Category: Uncategorized


This post proposes that Congress adopt a system of compulsory voting to address the problem of voting discrimination. Such a system would have considerable advantages over the Voting Rights Act (particularly after Shelby County and Brnovich) and over other recently proposed legislation because it would address both governmental impairment of the right to vote and also the significant socioeconomic factors correlated with low voter turnout. Congress should have the power to enact such a plan through its Fifteenth, Nineteenth, and Twenty-Sixth Amendment powers. First Amendment concerns about compelling speech can be avoided by providing abstention options. Any concerns about criminalization can be mitigated by carefully implementing the penalty for non-voting in a way that takes account of economic status. Ultimately, I argue that a system of compulsory voting represents the most effective way to reduce voting discrimination and civic inequality in the United States.

Keywords: voting rights; discrimination; racism; classism; constitutional law; proposed legislation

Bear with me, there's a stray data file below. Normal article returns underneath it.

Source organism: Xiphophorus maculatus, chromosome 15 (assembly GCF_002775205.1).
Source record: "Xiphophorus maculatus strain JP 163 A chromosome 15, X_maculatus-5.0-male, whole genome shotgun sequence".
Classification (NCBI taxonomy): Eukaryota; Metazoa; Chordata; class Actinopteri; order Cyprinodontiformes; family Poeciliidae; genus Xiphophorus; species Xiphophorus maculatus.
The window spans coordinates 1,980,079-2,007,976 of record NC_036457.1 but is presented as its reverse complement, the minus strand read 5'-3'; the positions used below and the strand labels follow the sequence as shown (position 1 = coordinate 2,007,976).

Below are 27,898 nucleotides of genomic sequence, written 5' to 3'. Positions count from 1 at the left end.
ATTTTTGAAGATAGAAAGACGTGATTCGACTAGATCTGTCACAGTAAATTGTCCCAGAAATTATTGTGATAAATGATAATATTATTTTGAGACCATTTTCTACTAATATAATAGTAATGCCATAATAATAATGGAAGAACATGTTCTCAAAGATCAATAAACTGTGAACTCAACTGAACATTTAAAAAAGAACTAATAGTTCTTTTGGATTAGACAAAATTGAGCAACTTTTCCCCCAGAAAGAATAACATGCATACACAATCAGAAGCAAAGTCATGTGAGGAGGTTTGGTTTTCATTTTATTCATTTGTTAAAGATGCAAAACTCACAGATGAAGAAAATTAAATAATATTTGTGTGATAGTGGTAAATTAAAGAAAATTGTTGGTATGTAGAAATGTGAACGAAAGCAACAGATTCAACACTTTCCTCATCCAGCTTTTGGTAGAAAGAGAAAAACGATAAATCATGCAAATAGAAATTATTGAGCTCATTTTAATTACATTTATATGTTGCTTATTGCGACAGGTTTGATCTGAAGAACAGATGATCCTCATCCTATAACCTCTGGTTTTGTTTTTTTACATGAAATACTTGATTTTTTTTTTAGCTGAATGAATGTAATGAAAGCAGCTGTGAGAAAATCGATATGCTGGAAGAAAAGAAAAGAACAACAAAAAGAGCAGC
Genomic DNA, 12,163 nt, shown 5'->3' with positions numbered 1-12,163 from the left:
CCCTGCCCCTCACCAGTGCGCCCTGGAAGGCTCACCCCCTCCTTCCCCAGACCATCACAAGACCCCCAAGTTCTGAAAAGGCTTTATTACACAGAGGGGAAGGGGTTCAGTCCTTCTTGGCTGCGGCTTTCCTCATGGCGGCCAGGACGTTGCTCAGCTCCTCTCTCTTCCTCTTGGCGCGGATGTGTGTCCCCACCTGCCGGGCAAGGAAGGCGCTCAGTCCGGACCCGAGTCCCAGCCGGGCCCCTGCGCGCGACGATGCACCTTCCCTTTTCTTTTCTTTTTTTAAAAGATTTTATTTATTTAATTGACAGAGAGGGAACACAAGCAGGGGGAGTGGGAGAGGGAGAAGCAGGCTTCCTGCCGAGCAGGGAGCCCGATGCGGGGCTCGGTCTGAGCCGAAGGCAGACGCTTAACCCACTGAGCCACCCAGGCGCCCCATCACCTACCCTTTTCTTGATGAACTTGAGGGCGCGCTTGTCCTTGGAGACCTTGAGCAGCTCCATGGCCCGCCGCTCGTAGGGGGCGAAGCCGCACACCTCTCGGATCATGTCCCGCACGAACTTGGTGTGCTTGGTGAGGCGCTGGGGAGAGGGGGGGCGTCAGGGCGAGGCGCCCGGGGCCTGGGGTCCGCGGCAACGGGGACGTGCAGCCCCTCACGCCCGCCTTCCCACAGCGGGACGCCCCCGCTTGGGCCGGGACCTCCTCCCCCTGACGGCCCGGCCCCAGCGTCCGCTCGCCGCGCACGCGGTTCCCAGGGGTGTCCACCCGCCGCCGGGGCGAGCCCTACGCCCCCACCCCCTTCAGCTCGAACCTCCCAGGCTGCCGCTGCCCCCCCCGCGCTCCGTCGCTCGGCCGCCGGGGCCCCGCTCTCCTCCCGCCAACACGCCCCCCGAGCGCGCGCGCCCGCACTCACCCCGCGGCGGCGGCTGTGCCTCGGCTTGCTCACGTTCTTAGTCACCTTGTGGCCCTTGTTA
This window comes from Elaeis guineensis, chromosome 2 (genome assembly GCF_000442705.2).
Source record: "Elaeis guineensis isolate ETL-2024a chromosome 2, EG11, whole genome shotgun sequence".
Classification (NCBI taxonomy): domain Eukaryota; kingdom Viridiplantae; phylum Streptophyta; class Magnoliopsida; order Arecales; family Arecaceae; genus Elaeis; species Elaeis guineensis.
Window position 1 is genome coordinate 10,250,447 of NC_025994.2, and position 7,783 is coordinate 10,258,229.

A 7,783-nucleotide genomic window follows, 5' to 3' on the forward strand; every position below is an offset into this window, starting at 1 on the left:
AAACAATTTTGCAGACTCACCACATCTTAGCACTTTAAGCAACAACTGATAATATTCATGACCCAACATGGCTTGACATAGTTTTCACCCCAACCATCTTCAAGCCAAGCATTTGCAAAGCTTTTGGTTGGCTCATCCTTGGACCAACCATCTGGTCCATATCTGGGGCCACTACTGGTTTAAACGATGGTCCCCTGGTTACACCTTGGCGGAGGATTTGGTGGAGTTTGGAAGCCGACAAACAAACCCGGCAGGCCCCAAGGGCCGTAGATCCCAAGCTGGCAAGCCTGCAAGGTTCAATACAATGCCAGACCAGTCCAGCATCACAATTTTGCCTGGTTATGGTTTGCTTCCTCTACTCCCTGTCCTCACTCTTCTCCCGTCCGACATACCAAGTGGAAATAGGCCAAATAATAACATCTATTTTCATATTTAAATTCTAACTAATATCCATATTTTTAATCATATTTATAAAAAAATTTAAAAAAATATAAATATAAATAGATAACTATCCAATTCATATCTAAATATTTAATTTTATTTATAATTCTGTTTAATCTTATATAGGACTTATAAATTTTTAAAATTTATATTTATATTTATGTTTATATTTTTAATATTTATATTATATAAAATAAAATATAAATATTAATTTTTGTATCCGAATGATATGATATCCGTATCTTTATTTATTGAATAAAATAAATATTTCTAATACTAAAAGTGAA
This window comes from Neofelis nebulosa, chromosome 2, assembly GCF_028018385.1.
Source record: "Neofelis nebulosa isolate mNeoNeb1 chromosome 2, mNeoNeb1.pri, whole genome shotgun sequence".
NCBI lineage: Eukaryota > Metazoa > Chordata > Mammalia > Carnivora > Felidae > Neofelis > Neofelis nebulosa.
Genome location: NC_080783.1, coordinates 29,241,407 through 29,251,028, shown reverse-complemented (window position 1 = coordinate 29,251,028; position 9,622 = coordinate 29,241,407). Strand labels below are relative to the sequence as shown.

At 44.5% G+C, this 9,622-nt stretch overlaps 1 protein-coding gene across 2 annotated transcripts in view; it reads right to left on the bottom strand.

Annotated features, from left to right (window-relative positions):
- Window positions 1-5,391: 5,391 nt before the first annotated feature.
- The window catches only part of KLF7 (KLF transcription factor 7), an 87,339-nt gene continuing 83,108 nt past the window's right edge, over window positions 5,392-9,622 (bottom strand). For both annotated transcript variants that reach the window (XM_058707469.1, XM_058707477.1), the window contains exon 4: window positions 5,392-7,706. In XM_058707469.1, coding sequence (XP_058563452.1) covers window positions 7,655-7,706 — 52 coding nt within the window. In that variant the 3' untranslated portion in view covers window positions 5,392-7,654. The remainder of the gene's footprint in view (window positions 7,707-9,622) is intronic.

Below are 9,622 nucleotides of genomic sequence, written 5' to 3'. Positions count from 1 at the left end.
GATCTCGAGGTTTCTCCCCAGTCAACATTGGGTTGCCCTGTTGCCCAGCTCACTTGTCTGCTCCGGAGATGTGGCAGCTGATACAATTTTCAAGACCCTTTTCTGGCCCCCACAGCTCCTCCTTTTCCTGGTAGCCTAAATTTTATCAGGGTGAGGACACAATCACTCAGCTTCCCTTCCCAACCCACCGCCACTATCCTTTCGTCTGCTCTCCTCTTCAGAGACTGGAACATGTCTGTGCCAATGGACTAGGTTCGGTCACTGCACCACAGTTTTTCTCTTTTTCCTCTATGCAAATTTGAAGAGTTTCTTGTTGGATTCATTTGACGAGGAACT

Table of Contents


I.      The Voting Rights Act and Its Shortcomings

II.    Advantages of Compulsory Voting

III.   Difficulties in Enactment and Implementation

A.      Constitutional Difficulties: Individual Rights

B.      Constitutional Difficulties: Congressional Power

C.     Concerns about Criminalization

D.     Other Implementation Concerns


Appendix: Model Statute


“If a single statute represents the best of America, it is the Voting Rights Act.”[1] So Justice Kagan proclaimed with lachrymose solemnity in the opening sentence of her Brnovich v. Democratic National Committee dissent. If those words were not yet an obituary for the Voting Rights Act (VRA), certainly they were an acknowledgment that the Act only lives under a do-not-resuscitate order. Brnovich, along with the Court’s earlier decision in Shelby County, Ala. v. Holder,[2] has left the VRA a shell of its former self. Congressional Democrats have proposed at least two bills—the For the People Act (a.k.a. H.R. 1)[3] and the John Lewis Act[4]—that would do much to restore the rights formerly protected by the VRA and to add new requirements promoting access to the ballot. However, even if enacted, these bills would still be insufficient to wholly solve the problem of voting discrimination and civic inequality in the United States.